SCOTLAND’S biggest city has become the first in the UK to back a “feminist town-planning” strategy.

Councillors in Glasgow have backed a motion which called on the council to ensure the needs of women are put at the centre of how planning decisions on roads, parks and new buildings are made.

It could see new rules introduced requiring new pavements to be wide enough to accommodate buggies or for parks to be brightly lit at night.

Greens councillor Holly Bruce put forward the motion which was backed by a majority of the local authority on Thursday.

She said that traditional town planning rules did not adequately cater to the needs of women.

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Her motion called on the council to make the needs of women central to “all aspects of planning, public realm design, policy development and budgets”.

Bruce added: “Women, and those of marginalised genders, have a right to the city, have a right to not only to exist but to flourish in its environment.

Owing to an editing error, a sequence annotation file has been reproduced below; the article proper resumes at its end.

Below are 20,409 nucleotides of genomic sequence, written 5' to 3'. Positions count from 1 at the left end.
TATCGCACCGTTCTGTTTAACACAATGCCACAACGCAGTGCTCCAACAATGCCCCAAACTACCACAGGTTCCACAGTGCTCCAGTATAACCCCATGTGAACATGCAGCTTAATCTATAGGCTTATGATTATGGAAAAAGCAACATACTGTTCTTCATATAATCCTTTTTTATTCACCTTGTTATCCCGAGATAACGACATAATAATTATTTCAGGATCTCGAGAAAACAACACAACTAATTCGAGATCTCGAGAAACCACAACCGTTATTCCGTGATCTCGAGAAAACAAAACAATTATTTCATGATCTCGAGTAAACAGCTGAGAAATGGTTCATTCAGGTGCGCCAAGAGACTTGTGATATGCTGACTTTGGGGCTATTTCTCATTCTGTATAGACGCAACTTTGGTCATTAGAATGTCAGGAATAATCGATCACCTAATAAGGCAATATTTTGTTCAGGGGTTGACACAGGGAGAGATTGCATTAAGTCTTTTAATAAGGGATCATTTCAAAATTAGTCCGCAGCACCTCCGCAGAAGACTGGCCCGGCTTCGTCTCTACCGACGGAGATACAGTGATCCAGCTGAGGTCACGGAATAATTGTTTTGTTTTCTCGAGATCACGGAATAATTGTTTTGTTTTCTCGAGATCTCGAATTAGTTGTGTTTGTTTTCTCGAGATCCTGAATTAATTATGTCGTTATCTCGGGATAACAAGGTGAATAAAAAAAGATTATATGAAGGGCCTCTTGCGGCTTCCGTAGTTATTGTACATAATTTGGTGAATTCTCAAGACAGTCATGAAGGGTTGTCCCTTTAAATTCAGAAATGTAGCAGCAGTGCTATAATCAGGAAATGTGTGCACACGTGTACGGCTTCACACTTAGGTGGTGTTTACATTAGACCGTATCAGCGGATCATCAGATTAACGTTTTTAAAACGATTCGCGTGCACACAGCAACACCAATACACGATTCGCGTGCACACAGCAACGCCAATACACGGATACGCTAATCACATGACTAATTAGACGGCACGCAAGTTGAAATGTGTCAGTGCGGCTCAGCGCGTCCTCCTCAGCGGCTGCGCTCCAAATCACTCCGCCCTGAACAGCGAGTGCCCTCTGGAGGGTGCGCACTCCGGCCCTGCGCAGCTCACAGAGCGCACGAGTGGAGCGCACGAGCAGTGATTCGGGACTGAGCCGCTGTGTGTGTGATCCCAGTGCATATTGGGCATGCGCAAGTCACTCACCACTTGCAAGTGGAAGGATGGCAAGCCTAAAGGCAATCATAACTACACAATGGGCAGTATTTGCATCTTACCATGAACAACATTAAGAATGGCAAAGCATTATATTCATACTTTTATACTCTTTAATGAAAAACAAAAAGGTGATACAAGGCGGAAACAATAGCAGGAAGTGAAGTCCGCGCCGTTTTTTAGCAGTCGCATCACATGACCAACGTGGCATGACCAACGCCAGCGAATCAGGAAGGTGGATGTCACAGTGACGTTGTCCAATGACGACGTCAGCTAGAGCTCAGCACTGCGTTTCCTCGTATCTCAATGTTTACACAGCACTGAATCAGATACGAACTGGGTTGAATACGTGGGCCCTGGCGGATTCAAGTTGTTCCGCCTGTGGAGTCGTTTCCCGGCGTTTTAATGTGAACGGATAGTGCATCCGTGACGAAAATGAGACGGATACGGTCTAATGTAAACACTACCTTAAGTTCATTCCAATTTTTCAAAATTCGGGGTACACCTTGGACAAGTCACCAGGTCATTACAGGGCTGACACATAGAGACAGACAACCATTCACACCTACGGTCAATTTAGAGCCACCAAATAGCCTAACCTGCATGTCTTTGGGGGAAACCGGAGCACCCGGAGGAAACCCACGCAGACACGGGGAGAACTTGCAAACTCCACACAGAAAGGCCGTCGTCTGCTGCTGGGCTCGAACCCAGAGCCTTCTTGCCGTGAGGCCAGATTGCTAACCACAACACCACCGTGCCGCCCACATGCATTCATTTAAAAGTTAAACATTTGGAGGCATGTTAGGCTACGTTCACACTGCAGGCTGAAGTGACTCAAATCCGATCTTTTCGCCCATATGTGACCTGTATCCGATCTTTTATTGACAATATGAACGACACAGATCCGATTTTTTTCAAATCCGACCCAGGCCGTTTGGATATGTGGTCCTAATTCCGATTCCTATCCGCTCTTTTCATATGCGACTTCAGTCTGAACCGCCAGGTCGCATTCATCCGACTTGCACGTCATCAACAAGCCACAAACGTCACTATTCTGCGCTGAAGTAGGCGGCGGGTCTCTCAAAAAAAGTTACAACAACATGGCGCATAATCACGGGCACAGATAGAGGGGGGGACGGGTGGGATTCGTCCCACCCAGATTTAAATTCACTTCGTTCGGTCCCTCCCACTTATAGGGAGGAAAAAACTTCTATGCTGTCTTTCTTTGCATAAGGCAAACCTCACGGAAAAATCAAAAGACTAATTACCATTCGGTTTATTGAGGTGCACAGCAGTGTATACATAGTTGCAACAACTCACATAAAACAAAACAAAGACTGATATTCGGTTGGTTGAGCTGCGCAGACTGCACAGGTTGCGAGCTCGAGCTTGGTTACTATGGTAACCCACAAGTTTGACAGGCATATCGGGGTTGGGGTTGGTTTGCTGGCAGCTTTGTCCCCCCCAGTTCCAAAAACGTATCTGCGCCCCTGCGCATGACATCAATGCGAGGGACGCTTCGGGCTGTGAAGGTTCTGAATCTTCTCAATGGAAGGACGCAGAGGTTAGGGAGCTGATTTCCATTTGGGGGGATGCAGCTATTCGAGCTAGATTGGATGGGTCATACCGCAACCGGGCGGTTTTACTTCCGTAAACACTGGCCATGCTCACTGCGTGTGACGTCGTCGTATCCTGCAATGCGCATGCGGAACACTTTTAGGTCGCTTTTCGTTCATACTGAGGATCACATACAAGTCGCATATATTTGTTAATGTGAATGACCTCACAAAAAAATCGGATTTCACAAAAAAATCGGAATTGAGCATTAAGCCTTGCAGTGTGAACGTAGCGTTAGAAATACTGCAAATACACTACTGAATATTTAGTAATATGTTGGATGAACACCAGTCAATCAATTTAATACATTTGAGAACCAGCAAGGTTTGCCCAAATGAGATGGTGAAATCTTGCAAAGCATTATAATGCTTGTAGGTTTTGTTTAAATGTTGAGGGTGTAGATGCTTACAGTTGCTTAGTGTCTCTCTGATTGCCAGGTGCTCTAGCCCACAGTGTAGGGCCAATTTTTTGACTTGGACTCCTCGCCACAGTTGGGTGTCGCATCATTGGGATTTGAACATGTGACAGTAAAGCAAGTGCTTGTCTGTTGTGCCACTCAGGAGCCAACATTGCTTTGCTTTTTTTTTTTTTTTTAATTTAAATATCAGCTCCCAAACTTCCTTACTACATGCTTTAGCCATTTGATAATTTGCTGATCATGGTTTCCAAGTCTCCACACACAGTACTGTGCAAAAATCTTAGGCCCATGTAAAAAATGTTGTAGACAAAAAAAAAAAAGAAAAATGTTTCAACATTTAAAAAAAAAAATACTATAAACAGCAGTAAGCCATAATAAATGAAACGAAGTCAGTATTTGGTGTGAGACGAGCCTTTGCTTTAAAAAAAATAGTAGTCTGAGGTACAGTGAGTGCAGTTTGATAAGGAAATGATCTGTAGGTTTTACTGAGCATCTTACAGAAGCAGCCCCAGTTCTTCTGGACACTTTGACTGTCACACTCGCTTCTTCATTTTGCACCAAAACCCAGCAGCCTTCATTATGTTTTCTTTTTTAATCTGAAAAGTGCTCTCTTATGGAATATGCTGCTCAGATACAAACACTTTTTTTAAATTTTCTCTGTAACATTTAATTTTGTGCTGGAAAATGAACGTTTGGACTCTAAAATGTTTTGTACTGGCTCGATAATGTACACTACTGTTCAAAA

“I’m delighted that our motion received unanimous support from across the chamber today and it’s so exciting to consider how much better Glasgow can become with a feminist approach to designing our city.

“For too long, our streets, parks and buildings have been designed by men. The apparently ‘gender-neutral’ approach that we’ve used for centuries has meant that the male perspective has become the default.

"These shortcomings have often been unintended, and are an obvious consequence of having too few women in the rooms where decisions are made.”